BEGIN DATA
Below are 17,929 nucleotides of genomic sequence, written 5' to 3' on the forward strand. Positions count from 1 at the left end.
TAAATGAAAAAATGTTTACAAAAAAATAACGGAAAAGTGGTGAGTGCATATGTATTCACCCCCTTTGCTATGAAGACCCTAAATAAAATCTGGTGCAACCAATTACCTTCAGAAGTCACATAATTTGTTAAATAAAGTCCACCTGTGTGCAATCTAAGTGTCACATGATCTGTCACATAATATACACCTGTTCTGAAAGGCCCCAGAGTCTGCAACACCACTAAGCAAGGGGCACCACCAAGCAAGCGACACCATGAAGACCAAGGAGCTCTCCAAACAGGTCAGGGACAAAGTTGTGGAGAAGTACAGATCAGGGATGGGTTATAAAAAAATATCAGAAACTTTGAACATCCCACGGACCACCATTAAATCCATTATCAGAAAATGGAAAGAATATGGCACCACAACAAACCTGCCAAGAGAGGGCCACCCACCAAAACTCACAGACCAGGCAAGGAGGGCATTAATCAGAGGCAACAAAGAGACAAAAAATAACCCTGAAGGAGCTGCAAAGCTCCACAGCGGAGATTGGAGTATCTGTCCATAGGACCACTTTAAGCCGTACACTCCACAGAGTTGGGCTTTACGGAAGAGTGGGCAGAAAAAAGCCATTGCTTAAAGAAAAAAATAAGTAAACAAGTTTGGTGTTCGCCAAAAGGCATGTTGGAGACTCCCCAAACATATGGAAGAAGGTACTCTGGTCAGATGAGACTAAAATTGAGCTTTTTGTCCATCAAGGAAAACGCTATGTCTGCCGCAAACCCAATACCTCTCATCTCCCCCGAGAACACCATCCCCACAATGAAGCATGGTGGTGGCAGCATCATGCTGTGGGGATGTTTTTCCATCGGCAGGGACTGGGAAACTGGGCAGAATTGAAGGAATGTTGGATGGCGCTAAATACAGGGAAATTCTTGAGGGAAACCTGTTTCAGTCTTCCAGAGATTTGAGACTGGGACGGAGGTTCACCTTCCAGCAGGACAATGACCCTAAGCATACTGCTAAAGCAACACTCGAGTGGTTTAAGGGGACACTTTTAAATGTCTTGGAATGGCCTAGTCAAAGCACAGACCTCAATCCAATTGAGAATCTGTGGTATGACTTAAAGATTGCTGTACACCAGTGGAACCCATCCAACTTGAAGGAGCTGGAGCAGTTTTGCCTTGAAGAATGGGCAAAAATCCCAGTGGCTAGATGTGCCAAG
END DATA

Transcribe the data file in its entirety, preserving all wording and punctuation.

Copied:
Below are 17,929 nucleotides of genomic sequence, written 5' to 3' on the forward strand. Positions count from 1 at the left end.
TAAATGAAAAAATGTTTACAAAAAAATAACGGAAAAGTGGTGAGTGCATATGTATTCACCCCCTTTGCTATGAAGACCCTAAATAAAATCTGGTGCAACCAATTACCTTCAGAAGTCACATAATTTGTTAAATAAAGTCCACCTGTGTGCAATCTAAGTGTCACATGATCTGTCACATAATATACACCTGTTCTGAAAGGCCCCAGAGTCTGCAACACCACTAAGCAAGGGGCACCACCAAGCAAGCGACACCATGAAGACCAAGGAGCTCTCCAAACAGGTCAGGGACAAAGTTGTGGAGAAGTACAGATCAGGGATGGGTTATAAAAAAATATCAGAAACTTTGAACATCCCACGGACCACCATTAAATCCATTATCAGAAAATGGAAAGAATATGGCACCACAACAAACCTGCCAAGAGAGGGCCACCCACCAAAACTCACAGACCAGGCAAGGAGGGCATTAATCAGAGGCAACAAAGAGACAAAAAATAACCCTGAAGGAGCTGCAAAGCTCCACAGCGGAGATTGGAGTATCTGTCCATAGGACCACTTTAAGCCGTACACTCCACAGAGTTGGGCTTTACGGAAGAGTGGGCAGAAAAAAGCCATTGCTTAAAGAAAAAAATAAGTAAACAAGTTTGGTGTTCGCCAAAAGGCATGTTGGAGACTCCCCAAACATATGGAAGAAGGTACTCTGGTCAGATGAGACTAAAATTGAGCTTTTTGTCCATCAAGGAAAACGCTATGTCTGCCGCAAACCCAATACCTCTCATCTCCCCCGAGAACACCATCCCCACAATGAAGCATGGTGGTGGCAGCATCATGCTGTGGGGATGTTTTTCCATCGGCAGGGACTGGGAAACTGGGCAGAATTGAAGGAATGTTGGATGGCGCTAAATACAGGGAAATTCTTGAGGGAAACCTGTTTCAGTCTTCCAGAGATTTGAGACTGGGACGGAGGTTCACCTTCCAGCAGGACAATGACCCTAAGCATACTGCTAAAGCAACACTCGAGTGGTTTAAGGGGACACTTTTAAATGTCTTGGAATGGCCTAGTCAAAGCACAGACCTCAATCCAATTGAGAATCTGTGGTATGACTTAAAGATTGCTGTACACCAGTGGAACCCATCCAACTTGAAGGAGCTGGAGCAGTTTTGCCTTGAAGAATGGGCAAAAATCCCAGTGGCTAGATGTGCCAAG